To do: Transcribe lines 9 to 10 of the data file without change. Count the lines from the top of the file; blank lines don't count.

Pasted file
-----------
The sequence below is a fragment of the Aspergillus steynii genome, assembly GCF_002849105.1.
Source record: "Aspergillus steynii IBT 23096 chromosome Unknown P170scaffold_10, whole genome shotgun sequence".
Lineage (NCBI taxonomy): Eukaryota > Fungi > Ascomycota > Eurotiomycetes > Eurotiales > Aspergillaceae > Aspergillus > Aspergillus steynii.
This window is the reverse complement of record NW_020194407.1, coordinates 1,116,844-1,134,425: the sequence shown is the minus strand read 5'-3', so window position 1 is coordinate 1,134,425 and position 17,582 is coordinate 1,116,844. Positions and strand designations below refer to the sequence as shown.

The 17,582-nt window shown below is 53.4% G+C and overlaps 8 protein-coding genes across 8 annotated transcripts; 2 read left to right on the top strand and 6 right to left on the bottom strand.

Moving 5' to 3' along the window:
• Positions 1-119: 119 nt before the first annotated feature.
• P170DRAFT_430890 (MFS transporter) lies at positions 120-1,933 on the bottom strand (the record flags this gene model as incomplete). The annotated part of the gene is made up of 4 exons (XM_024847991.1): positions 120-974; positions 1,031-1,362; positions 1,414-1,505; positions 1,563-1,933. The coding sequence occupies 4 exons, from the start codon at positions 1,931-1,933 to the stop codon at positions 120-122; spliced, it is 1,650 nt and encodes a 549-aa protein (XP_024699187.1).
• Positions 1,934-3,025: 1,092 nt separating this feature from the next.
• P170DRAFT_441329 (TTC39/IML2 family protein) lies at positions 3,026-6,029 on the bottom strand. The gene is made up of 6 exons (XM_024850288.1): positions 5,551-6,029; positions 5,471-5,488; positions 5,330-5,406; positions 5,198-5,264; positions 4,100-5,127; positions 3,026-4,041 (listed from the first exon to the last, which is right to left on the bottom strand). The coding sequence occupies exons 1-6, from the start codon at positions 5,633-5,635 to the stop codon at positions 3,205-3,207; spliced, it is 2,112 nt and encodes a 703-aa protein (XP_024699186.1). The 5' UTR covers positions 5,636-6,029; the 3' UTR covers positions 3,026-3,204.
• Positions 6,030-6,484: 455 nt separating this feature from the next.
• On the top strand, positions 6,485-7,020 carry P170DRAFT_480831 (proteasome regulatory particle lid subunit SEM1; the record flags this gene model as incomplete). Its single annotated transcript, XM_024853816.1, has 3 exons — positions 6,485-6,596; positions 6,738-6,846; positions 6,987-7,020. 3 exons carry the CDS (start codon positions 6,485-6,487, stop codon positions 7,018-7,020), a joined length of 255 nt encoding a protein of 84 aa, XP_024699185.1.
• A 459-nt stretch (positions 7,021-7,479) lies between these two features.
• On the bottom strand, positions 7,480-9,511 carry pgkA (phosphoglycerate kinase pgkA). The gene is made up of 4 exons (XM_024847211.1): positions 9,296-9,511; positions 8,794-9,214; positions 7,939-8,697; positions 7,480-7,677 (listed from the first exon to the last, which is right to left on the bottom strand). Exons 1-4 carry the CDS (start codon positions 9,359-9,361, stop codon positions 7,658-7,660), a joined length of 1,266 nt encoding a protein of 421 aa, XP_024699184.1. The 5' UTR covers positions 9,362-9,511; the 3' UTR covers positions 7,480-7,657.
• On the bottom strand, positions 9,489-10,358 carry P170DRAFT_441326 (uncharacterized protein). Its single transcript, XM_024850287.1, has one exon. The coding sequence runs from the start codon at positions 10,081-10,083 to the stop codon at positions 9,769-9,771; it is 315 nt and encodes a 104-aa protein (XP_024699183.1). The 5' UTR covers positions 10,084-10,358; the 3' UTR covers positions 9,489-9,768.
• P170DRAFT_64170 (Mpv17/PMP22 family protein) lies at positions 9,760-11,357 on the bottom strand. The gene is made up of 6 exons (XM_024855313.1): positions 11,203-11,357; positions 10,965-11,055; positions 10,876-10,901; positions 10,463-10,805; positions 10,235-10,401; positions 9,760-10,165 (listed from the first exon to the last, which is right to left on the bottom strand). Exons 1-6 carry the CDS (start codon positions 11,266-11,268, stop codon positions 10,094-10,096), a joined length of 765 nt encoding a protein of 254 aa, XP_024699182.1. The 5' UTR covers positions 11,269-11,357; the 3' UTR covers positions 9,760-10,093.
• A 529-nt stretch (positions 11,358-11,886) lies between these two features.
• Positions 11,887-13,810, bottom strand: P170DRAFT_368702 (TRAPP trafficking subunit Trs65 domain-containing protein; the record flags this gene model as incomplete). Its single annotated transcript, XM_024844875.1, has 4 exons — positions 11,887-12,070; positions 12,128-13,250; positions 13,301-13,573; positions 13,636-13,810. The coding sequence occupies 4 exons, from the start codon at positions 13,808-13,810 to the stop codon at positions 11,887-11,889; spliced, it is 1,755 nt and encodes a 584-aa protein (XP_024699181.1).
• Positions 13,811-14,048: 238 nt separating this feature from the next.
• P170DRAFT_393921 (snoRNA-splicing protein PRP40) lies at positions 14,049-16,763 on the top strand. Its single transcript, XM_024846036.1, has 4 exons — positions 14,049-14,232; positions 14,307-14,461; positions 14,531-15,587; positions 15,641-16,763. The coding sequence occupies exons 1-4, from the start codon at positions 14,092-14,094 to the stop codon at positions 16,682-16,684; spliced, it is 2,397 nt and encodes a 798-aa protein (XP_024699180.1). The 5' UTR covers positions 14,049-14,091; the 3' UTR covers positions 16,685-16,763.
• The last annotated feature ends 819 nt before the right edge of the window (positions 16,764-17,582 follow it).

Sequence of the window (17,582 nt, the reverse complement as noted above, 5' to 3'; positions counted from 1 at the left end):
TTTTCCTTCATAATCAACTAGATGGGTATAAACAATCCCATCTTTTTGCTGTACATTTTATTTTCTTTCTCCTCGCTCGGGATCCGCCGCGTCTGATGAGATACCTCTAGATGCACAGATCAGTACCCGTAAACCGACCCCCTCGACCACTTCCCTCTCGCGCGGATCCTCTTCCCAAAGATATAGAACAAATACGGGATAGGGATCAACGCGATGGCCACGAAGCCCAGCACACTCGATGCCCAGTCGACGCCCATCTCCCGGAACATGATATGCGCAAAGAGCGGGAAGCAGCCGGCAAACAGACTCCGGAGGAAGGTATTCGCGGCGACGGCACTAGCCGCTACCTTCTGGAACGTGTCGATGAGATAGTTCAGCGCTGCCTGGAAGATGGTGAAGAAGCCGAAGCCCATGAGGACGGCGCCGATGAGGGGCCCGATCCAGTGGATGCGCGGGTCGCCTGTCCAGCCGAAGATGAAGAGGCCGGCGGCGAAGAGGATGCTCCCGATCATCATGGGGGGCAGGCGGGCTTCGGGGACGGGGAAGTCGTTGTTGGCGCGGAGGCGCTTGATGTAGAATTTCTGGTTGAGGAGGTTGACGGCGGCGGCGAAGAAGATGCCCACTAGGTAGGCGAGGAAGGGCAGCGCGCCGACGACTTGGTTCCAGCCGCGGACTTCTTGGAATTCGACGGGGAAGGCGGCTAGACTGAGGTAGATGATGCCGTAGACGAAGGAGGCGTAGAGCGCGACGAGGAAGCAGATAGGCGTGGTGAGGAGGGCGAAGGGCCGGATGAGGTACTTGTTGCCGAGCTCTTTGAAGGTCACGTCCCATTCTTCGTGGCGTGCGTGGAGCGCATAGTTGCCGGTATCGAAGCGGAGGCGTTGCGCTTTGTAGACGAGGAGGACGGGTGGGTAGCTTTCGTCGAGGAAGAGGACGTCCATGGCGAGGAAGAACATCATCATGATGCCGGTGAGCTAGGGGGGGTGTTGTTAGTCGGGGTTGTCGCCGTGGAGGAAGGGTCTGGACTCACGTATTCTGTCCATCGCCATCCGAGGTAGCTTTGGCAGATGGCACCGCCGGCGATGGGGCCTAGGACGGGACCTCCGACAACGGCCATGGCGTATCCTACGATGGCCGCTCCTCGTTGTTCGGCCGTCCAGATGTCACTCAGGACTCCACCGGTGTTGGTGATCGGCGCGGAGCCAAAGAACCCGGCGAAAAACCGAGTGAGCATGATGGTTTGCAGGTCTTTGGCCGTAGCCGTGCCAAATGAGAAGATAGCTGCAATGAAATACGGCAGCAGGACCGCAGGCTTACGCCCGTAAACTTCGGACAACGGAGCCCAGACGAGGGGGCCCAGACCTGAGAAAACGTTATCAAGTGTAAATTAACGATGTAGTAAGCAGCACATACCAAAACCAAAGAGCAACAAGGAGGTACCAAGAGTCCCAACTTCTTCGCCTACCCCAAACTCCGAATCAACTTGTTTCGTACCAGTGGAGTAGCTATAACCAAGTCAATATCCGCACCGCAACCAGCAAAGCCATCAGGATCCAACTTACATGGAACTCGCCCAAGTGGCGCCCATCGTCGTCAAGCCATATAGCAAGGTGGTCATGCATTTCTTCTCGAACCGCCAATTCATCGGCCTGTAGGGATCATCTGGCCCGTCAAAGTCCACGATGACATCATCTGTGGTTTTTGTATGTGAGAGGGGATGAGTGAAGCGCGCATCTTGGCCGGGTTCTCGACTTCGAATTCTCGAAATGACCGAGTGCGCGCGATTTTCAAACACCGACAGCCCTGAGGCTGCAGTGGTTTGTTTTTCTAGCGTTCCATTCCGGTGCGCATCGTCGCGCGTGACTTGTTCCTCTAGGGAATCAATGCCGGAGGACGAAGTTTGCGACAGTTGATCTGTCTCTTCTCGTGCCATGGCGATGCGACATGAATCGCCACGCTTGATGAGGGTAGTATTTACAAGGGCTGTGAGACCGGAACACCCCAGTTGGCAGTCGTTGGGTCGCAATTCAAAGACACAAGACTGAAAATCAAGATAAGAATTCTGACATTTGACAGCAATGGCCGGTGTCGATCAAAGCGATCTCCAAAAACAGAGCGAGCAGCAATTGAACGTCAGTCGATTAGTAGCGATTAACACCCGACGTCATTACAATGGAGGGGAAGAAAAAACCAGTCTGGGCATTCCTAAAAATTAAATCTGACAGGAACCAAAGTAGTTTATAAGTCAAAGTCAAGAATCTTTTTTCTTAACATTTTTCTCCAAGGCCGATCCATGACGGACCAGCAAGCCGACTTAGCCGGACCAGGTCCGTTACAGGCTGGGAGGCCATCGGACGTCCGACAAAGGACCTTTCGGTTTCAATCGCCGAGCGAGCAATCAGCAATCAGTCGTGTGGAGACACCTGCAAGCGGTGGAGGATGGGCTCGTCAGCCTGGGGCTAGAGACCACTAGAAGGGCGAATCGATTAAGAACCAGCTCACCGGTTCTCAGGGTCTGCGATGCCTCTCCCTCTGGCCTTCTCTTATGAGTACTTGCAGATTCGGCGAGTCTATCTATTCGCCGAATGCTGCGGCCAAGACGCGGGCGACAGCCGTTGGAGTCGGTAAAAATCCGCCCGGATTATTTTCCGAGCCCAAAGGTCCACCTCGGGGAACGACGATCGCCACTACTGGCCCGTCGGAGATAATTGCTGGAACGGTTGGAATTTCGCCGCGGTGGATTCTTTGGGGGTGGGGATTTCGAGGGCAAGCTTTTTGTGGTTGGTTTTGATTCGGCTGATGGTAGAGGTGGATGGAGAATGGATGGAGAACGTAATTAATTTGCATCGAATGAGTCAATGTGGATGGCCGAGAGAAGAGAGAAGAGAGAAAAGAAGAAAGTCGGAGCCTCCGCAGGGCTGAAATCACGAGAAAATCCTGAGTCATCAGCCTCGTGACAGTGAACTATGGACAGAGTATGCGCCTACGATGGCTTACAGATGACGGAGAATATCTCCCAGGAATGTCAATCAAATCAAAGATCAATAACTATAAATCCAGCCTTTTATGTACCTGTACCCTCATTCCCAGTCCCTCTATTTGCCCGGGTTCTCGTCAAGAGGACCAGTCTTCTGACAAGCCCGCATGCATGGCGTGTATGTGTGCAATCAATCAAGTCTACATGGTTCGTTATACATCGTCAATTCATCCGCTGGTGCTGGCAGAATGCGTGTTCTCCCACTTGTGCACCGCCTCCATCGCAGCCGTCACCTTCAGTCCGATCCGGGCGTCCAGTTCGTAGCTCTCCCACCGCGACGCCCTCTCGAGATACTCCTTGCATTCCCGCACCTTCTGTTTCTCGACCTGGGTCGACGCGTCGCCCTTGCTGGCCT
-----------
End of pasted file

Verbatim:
• Positions 1,934-3,025: 1,092 nt separating this feature from the next.
• P170DRAFT_441329 (TTC39/IML2 family protein) lies at positions 3,026-6,029 on the bottom strand. The gene is made up of 6 exons (XM_024850288.1): positions 5,551-6,029; positions 5,471-5,488; positions 5,330-5,406; positions 5,198-5,264; positions 4,100-5,127; positions 3,026-4,041 (listed from the first exon to the last, which is right to left on the bottom strand). The coding sequence occupies exons 1-6, from the start codon at positions 5,633-5,635 to the stop codon at positions 3,205-3,207; spliced, it is 2,112 nt and encodes a 703-aa protein (XP_024699186.1). The 5' UTR covers positions 5,636-6,029; the 3' UTR covers positions 3,026-3,204.